| The sonic teenager deterrent
London, Feb. 16: As a form of revenge against disruptive youth, it is almost too sweet ' a device that annoys teenagers so intensely they have to disperse and loiter somewhere else.
Police have given their backing to a gadget that sends out an ultra high-pitched noise that can be heard only by those under 20 and is so distressing it forces them to clutch their ears in discomfort. Eventually, they can stand it no longer and have to move on.
But because the body’s natural ability to detect some frequency wave bands diminishes almost entirely after 20, adults are completely immune to the sounds.
The sonic teenager deterrent, nicknamed the Mosquito because of its sound, has proved so successful in warding off gangs from trouble spots that it has been endorsed by the police and local authorities.
The black box, which can be attached to the outside wall of shops, offices and homes, sends out 80-decibel bursts of pulsing sounds at up to 16khz. It sounds to youngsters like a demented insect or a very badly-played violin.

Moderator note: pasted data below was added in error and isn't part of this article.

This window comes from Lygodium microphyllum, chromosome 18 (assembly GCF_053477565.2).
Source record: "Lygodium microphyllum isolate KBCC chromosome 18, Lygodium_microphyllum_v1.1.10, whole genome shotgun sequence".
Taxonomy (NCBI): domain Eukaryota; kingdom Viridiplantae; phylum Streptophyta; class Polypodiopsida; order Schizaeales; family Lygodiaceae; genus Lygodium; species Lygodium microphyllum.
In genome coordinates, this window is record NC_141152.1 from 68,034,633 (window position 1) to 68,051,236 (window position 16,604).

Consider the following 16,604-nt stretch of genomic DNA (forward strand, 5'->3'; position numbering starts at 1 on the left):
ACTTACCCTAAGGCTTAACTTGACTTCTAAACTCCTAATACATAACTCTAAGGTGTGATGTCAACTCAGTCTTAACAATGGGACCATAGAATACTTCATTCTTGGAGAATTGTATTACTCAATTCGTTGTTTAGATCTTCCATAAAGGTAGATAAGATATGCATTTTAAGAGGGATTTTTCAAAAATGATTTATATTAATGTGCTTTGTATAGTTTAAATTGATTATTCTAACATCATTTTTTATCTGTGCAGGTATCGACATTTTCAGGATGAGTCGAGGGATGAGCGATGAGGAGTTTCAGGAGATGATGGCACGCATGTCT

But for adults it is hardly detectable. What is more, shop owners can control the strength of the signal as the problem of loitering youths ebbs and flows ' and it does not penetrate indoors.
The system was the brainchild of Howard Stapleton, a businessman and former electronics apprentice at British Aerospace, who was sick of youths hanging around outside his local shop and intimidating customers.
He remembered visiting a factory run by his father when he was 12 and finding the noise unbearable even though the adults with him were unmoved. He was told the high frequency was perceptible only to the ears of youngsters.